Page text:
Despite the measures, the COVID-19 cases across the country have continued to surge over the last two weeks.

On Sunday, Malaysia logged a record high of 6,976 new cases. The cumulative national tally is now more than 500,000.

MUHYIDDIN URGES PEOPLE TO PRACTICE SELF- LOCKDOWN

During the interview on Sunday, the prime minister urged people to play their part in helping to keep Malaysia and the world safe.

“This is a challenge for all of us. Not just me or you, it’s all of us. As mentioned before, it’s about the whole of society, all of us are involved together. 

“We are presently at war, and usually during a war, we look for cover. We do not go out in the open, or we will get shot. So as I mentioned earlier, what is most safe is we sit at home, most safe is we follow SOPs (standard operating procedures), I’ve said this many times."

He added: “People ask me why not impose a lockdown? I say, you do your own lockdown, a self-lockdown. Just stay at home to be safe and tell others to do the same.” 

When asked to comment on observations that the health protocols are confusing, the prime minister explained that the restrictions are being adjusted because the pandemic situation keeps evolving.

He also acknowledged that there may be a perception of double standards by the government in enforcing health protocols. He stated, however, that this is not true.

"We don’t care if it’s a minister or prime minister who breaks the law... (If) there is proof, then they will not be spared from the fine.”

A health worker wearing a protective suit arranges hospital bed at Emergency Department in the Kual
A health worker wearing a protective suit pushes a hospital bed at the Kuala Lumpur Hospital in Malaysia. (File photo: Reuters/Lim Huey Teng)

NO 100% GUARANTEE COVID-19 VARIANTS WILL NOT ENTER MALAYSIA

Mr Muhyiddin was also asked to comment on how the more infectious COVID-19 variants, such as those originating from South Africa and India, have been detected in Malaysia despite border closures. 

Mr Muhyiddin stressed that even though the borders are mostly closed to visitors, there was no sure way to prevent these variants from entering the country. However, he maintained that the government was taking precautions to prevent this from happening as much as possible.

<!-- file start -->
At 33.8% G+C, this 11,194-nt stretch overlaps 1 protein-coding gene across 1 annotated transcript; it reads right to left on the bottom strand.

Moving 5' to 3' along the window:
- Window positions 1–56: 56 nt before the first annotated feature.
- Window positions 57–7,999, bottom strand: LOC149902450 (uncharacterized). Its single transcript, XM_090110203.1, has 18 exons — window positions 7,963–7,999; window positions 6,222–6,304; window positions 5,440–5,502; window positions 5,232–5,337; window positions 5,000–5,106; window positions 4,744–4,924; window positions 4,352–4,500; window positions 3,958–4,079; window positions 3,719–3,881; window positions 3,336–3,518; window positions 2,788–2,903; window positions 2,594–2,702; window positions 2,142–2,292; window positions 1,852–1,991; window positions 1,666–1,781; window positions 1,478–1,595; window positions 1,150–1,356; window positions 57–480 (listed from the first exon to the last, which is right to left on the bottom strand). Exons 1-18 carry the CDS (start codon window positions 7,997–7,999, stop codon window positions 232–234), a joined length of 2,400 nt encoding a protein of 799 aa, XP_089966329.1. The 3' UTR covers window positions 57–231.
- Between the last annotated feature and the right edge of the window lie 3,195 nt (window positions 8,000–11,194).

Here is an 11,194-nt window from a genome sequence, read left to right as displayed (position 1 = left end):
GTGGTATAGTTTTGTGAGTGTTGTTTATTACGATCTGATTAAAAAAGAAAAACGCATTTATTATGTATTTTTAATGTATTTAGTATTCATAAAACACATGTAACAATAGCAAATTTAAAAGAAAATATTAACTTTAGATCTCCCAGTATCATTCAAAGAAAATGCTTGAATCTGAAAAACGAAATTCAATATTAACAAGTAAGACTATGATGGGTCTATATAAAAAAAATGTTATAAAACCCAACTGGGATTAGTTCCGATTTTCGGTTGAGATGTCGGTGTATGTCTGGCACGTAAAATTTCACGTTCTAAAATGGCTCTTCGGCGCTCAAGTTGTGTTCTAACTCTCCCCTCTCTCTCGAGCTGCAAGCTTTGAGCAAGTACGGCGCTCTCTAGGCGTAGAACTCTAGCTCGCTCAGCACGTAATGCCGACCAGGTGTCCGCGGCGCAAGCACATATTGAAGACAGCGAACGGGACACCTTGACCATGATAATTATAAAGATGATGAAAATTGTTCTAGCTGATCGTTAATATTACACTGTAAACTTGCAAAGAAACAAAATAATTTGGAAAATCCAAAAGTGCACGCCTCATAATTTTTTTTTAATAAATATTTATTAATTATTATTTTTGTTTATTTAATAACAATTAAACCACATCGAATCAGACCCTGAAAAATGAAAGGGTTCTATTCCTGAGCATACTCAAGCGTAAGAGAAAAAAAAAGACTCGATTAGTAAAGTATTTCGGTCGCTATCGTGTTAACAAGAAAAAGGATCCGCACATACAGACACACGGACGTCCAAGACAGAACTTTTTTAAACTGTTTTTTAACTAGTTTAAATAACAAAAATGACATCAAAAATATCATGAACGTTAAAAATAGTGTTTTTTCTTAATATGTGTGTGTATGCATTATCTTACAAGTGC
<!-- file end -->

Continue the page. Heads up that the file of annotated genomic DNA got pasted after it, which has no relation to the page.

“Seriously, it’s difficult to say the variant have entered because of (lax) border restrictions … Regardless of how we manage, there is no 100 per cent guarantee the variant will not enter this country,” he said.

Virus Outbreak Malaysia
A medical worker collects a swab sample from a woman during coronavirus testing in Petaling Jaya, Malaysia, Monday, Jan. 18, 2021. Malaysian authorities imposed tighter restrictions on movement to try to halt the spread of the coronavirus. (AP Photo/Vincent Thian)

READ: Malaysian businessman behind claim of vaccine donation called up for police questioning

He added: “Our borders are expansive, not just the peninsula, there’s also Sabah and Sarawak where we are neighbours with the Philippines, Indonesia, where workers from Bangladesh also enter from these borders." 

The prime minister reiterated that besides taking steps to manage Malaysia’s borders, what was more important is that Malaysians take care of themselves, by adhering to protocols to curb the spread of COVID-19. 

“From a healthcare perspective … what is important is we are constantly being careful."

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Source: CNA/kd